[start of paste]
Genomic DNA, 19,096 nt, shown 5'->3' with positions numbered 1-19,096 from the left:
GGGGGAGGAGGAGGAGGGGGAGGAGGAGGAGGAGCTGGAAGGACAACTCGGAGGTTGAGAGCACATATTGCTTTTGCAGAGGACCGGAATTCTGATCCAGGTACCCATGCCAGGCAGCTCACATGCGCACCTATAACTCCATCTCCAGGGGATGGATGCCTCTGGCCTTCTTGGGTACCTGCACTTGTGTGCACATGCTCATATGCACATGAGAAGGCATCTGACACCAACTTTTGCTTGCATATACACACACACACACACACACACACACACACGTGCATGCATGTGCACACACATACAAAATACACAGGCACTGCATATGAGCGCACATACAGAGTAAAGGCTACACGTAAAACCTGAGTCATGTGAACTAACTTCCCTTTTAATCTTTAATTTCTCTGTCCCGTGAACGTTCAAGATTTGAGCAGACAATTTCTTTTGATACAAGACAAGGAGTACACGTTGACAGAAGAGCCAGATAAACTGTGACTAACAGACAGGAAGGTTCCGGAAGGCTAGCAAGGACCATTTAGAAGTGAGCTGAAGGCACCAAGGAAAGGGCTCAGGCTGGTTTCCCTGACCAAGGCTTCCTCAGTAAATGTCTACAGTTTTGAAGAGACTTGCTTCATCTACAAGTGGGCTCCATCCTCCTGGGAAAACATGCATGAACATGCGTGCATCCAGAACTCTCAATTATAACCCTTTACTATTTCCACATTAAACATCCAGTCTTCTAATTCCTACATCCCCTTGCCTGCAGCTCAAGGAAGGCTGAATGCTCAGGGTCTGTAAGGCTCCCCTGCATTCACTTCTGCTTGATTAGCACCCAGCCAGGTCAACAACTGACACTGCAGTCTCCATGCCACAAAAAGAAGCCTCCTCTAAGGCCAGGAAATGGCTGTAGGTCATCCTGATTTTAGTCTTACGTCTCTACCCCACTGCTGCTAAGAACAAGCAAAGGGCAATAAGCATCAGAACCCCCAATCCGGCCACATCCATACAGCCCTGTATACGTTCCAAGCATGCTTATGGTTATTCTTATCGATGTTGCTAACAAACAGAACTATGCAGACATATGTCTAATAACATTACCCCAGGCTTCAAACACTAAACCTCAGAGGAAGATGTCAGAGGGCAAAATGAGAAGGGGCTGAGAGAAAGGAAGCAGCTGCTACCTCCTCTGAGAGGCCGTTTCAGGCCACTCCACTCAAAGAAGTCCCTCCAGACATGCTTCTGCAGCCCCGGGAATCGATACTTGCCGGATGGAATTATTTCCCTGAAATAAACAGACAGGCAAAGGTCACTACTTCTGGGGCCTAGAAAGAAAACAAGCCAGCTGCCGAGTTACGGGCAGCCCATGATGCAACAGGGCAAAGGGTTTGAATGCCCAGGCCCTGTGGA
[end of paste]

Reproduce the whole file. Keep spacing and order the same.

Genomic DNA, 19,096 nt, shown 5'->3' with positions numbered 1-19,096 from the left:
GGGGGAGGAGGAGGAGGGGGAGGAGGAGGAGGAGCTGGAAGGACAACTCGGAGGTTGAGAGCACATATTGCTTTTGCAGAGGACCGGAATTCTGATCCAGGTACCCATGCCAGGCAGCTCACATGCGCACCTATAACTCCATCTCCAGGGGATGGATGCCTCTGGCCTTCTTGGGTACCTGCACTTGTGTGCACATGCTCATATGCACATGAGAAGGCATCTGACACCAACTTTTGCTTGCATATACACACACACACACACACACACACACACACGTGCATGCATGTGCACACACATACAAAATACACAGGCACTGCATATGAGCGCACATACAGAGTAAAGGCTACACGTAAAACCTGAGTCATGTGAACTAACTTCCCTTTTAATCTTTAATTTCTCTGTCCCGTGAACGTTCAAGATTTGAGCAGACAATTTCTTTTGATACAAGACAAGGAGTACACGTTGACAGAAGAGCCAGATAAACTGTGACTAACAGACAGGAAGGTTCCGGAAGGCTAGCAAGGACCATTTAGAAGTGAGCTGAAGGCACCAAGGAAAGGGCTCAGGCTGGTTTCCCTGACCAAGGCTTCCTCAGTAAATGTCTACAGTTTTGAAGAGACTTGCTTCATCTACAAGTGGGCTCCATCCTCCTGGGAAAACATGCATGAACATGCGTGCATCCAGAACTCTCAATTATAACCCTTTACTATTTCCACATTAAACATCCAGTCTTCTAATTCCTACATCCCCTTGCCTGCAGCTCAAGGAAGGCTGAATGCTCAGGGTCTGTAAGGCTCCCCTGCATTCACTTCTGCTTGATTAGCACCCAGCCAGGTCAACAACTGACACTGCAGTCTCCATGCCACAAAAAGAAGCCTCCTCTAAGGCCAGGAAATGGCTGTAGGTCATCCTGATTTTAGTCTTACGTCTCTACCCCACTGCTGCTAAGAACAAGCAAAGGGCAATAAGCATCAGAACCCCCAATCCGGCCACATCCATACAGCCCTGTATACGTTCCAAGCATGCTTATGGTTATTCTTATCGATGTTGCTAACAAACAGAACTATGCAGACATATGTCTAATAACATTACCCCAGGCTTCAAACACTAAACCTCAGAGGAAGATGTCAGAGGGCAAAATGAGAAGGGGCTGAGAGAAAGGAAGCAGCTGCTACCTCCTCTGAGAGGCCGTTTCAGGCCACTCCACTCAAAGAAGTCCCTCCAGACATGCTTCTGCAGCCCCGGGAATCGATACTTGCCGGATGGAATTATTTCCCTGAAATAAACAGACAGGCAAAGGTCACTACTTCTGGGGCCTAGAAAGAAAACAAGCCAGCTGCCGAGTTACGGGCAGCCCATGATGCAACAGGGCAAAGGGTTTGAATGCCCAGGCCCTGTGGA